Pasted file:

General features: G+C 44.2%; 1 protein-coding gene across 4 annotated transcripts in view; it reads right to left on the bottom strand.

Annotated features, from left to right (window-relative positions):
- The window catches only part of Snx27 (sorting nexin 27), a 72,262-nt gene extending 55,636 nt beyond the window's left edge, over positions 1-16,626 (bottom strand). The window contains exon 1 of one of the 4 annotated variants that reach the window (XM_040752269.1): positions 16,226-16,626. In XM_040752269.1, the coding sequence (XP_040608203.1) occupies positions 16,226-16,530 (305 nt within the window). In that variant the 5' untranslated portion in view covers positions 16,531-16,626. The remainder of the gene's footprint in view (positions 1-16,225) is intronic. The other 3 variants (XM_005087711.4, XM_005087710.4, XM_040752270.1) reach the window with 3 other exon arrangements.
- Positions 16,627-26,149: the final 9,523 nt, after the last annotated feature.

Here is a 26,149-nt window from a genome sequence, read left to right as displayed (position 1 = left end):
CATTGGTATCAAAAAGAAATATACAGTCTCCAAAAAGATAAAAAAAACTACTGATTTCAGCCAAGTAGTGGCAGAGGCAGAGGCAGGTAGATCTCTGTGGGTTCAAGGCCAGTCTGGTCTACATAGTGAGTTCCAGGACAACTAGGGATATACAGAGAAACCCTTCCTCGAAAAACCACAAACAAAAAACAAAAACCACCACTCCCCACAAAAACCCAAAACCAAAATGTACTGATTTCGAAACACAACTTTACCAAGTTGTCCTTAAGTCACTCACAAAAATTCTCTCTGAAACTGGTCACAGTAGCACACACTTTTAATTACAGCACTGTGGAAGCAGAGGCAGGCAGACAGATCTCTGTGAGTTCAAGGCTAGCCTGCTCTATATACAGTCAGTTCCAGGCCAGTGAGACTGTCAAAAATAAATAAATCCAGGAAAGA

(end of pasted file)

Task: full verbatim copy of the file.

General features: G+C 44.2%; 1 protein-coding gene across 4 annotated transcripts in view; it reads right to left on the bottom strand.

Annotated features, from left to right (window-relative positions):
- The window catches only part of Snx27 (sorting nexin 27), a 72,262-nt gene extending 55,636 nt beyond the window's left edge, over positions 1-16,626 (bottom strand). The window contains exon 1 of one of the 4 annotated variants that reach the window (XM_040752269.1): positions 16,226-16,626. In XM_040752269.1, the coding sequence (XP_040608203.1) occupies positions 16,226-16,530 (305 nt within the window). In that variant the 5' untranslated portion in view covers positions 16,531-16,626. The remainder of the gene's footprint in view (positions 1-16,225) is intronic. The other 3 variants (XM_005087711.4, XM_005087710.4, XM_040752270.1) reach the window with 3 other exon arrangements.
- Positions 16,627-26,149: the final 9,523 nt, after the last annotated feature.

Here is a 26,149-nt window from a genome sequence, read left to right as displayed (position 1 = left end):
CATTGGTATCAAAAAGAAATATACAGTCTCCAAAAAGATAAAAAAAACTACTGATTTCAGCCAAGTAGTGGCAGAGGCAGAGGCAGGTAGATCTCTGTGGGTTCAAGGCCAGTCTGGTCTACATAGTGAGTTCCAGGACAACTAGGGATATACAGAGAAACCCTTCCTCGAAAAACCACAAACAAAAAACAAAAACCACCACTCCCCACAAAAACCCAAAACCAAAATGTACTGATTTCGAAACACAACTTTACCAAGTTGTCCTTAAGTCACTCACAAAAATTCTCTCTGAAACTGGTCACAGTAGCACACACTTTTAATTACAGCACTGTGGAAGCAGAGGCAGGCAGACAGATCTCTGTGAGTTCAAGGCTAGCCTGCTCTATATACAGTCAGTTCCAGGCCAGTGAGACTGTCAAAAATAAATAAATCCAGGAAAGA